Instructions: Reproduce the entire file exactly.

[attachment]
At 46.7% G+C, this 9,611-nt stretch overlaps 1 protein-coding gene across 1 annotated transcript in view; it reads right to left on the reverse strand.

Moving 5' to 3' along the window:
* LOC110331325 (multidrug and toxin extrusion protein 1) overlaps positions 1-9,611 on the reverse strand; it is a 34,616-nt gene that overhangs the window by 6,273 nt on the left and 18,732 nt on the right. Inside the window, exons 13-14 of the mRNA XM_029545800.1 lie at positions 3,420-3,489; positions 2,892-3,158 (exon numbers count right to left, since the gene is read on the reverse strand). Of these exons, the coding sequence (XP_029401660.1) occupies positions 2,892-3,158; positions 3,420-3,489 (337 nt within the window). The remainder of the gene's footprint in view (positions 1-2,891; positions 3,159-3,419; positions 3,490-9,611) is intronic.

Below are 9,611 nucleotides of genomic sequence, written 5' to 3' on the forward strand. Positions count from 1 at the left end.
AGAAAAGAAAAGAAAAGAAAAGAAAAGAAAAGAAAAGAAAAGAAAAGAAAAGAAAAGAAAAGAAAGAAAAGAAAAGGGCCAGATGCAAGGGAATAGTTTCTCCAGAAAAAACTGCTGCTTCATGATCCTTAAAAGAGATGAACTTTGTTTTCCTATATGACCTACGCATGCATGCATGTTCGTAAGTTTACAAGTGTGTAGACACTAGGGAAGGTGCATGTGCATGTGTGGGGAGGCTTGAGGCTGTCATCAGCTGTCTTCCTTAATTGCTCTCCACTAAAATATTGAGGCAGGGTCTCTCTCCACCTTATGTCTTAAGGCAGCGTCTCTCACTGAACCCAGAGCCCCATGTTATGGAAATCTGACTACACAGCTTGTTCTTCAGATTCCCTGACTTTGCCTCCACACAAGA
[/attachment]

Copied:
At 46.7% G+C, this 9,611-nt stretch overlaps 1 protein-coding gene across 1 annotated transcript in view; it reads right to left on the reverse strand.

Moving 5' to 3' along the window:
* LOC110331325 (multidrug and toxin extrusion protein 1) overlaps positions 1-9,611 on the reverse strand; it is a 34,616-nt gene that overhangs the window by 6,273 nt on the left and 18,732 nt on the right. Inside the window, exons 13-14 of the mRNA XM_029545800.1 lie at positions 3,420-3,489; positions 2,892-3,158 (exon numbers count right to left, since the gene is read on the reverse strand). Of these exons, the coding sequence (XP_029401660.1) occupies positions 2,892-3,158; positions 3,420-3,489 (337 nt within the window). The remainder of the gene's footprint in view (positions 1-2,891; positions 3,159-3,419; positions 3,490-9,611) is intronic.

Below are 9,611 nucleotides of genomic sequence, written 5' to 3' on the forward strand. Positions count from 1 at the left end.
AGAAAAGAAAAGAAAAGAAAAGAAAAGAAAAGAAAAGAAAAGAAAAGAAAAGAAAAGAAAAGAAAGAAAAGAAAAGGGCCAGATGCAAGGGAATAGTTTCTCCAGAAAAAACTGCTGCTTCATGATCCTTAAAAGAGATGAACTTTGTTTTCCTATATGACCTACGCATGCATGCATGTTCGTAAGTTTACAAGTGTGTAGACACTAGGGAAGGTGCATGTGCATGTGTGGGGAGGCTTGAGGCTGTCATCAGCTGTCTTCCTTAATTGCTCTCCACTAAAATATTGAGGCAGGGTCTCTCTCCACCTTATGTCTTAAGGCAGCGTCTCTCACTGAACCCAGAGCCCCATGTTATGGAAATCTGACTACACAGCTTGTTCTTCAGATTCCCTGACTTTGCCTCCACACAAGA